The historical-genetic, reconstructive, ideographic, informational-statistical methods used in the article made it possible to determine the features of the historical era under consideration, the national mentality and personal traits of the Chechens and Ingush in special settlements.


The initial period became especially difficult for the Chechens and Ingush. They were under direct administrative subordination to the commandant's offices of the NCIA. One of the most difficult to resolve was the issue of housing. They were supposed to be resettled in rural areas in empty buildings, to be employed in collective and state farms. However, there were no such buildings, and the housing problem was acute. By the autumn of 1944, in Kazakhstan, about 64,000 families at local people’s houses, and in the Kirghiz SSR, only every 6th family had individual houses. In the first half of the 1950s, in Kazakhstan there were 142,267 Chechens and 44,600 Ingush who were deported there. In Kyrgyzstan, 39,663 Chechens and 1,389 Ingush lived in 6 regions. In the Uzbek SSR, there were 120 Chechens and 108 Ingush in special settlements, in the Tajik SSR there were 50 Chechens and 13 Ingush. Several representatives of the deported North Caucasian peoples lived in special settlements in the regions and autonomies of Russia (Schneider, 2009). The adaptation period for the Chechens and Ingush was difficult. Harsh living conditions caused 146,900 deaths (24.2% of all the deported people) from starvation and diseases (Brandes et al., 2013).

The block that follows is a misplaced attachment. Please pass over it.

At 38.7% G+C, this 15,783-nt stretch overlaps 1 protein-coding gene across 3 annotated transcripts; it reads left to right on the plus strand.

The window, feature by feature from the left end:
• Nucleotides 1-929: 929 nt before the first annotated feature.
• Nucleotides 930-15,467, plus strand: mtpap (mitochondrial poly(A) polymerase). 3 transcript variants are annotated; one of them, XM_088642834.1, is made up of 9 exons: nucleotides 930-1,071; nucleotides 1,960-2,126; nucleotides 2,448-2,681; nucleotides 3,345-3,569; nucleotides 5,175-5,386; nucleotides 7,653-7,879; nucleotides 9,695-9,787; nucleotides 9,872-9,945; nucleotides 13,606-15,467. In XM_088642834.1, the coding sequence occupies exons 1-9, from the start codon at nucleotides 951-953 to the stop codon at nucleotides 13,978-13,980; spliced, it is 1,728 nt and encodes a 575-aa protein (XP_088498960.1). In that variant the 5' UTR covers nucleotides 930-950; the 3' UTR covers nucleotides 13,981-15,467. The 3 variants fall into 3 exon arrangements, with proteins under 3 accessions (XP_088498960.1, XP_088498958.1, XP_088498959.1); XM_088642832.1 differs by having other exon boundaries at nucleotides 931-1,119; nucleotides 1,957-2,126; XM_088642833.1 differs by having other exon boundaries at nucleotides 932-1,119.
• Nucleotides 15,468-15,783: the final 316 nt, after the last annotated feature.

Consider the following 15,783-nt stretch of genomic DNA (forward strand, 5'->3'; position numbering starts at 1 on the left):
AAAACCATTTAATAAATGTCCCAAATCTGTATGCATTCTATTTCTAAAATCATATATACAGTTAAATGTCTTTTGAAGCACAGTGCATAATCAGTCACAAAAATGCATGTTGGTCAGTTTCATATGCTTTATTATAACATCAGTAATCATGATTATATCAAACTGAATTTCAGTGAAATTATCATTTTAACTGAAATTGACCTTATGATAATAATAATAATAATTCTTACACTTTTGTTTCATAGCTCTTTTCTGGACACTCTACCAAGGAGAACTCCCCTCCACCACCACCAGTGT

Numerous information and reports from the places of household arrangements of special settlers, including Chechens and Ingush, testify that they were subjected to physical and moral humiliation. The memorandum of the Secretary of the Central Committee of the Communist Party (b) of Kazakhstan N.A. Skvortsov on the economic structure and labor use of special settlers from the North Caucasus as of April 30, 1944 reports that “the special contingent was placed following the compaction principle – out of 4120 families, 2071 families lived in free premises. This shows that in order to create normal conditions for both special settlers and the local population, it was necessary to build at least 4,000 apartments. In the districts, due to the use of settlers in agricultural works, construction works were not performed. 1,276 families were employed at state farms, local food enterprises. 5,191 people were provided with food products through the rationing system. 4,915 families settled in collective farms where they were provided with food products according to the established norm of 100 g of flour and 50 g of cereal per person per day. Due to the fact that most of the special settlers did not bring any food with them, and the collective farmers did not provide them with sufficient food assistance, the difficult situation that arose caused deaths among the settlers. In the Dzhalagash district, the inspection by the NCIA revealed 237 sick special settlers due to the malnutrition. In the Chiilinsky district, no assistance was provided; there were diseases caused by exhaustion. For example, 15 people fell ill at the Enbekshi collective farms, 23 people – at Talaptan, 24 people – at Ashchi-Kuduk, 11 people – at Tonkurus, and 7 people – at Aktobe. In the Teren-Uzyak district, the inspection revealed 794 people whose diseases were caused by malnutrition. The instructor of the Central Committee of the Communist Party (b) of Kazakhstan Naplavkov reported that “they pay little attention to the welfare of workers, the special contingent is poorly accommodated and provided. In barrack No. 5, inhabited by Chechens, 45 people live. There are no trestle beds or bunks, people sleep right on the floor with a lot of holes and cracks. There are 2 patients on the floor right next to the doors, the building is damp and cold. Barrack No. 7 is inhabited by 25 old workers. The room is cold – it has not been heated for 3 days due to the lack of coal. There is no water, no washbasin, the workers have not washed for several days. Barrack No. 4 is inhabited by 20 regular workers. The room is not heated, there is no water, washbasin, bedding has not been washed. The mine has 1 laundry room, 2 baths and 2 dezo chambers; however, they all work with interruptions due to the lack of coal. As a result, workers' bed linen has not been washed or changed for months, and workers do not sanitize regularly. The territory of the mining settlements is dirty. Comrade Kiyashko, the head of the communal administration, does not deal with the sanitary conditions. There are a lot of complaints from the workers about the communal management of the mine. When dying, workers are buried only 8 to 17 days after. All these examples and facts show that neither the economic nor the Party organizations of the mines pay attention to the way of life of the workers.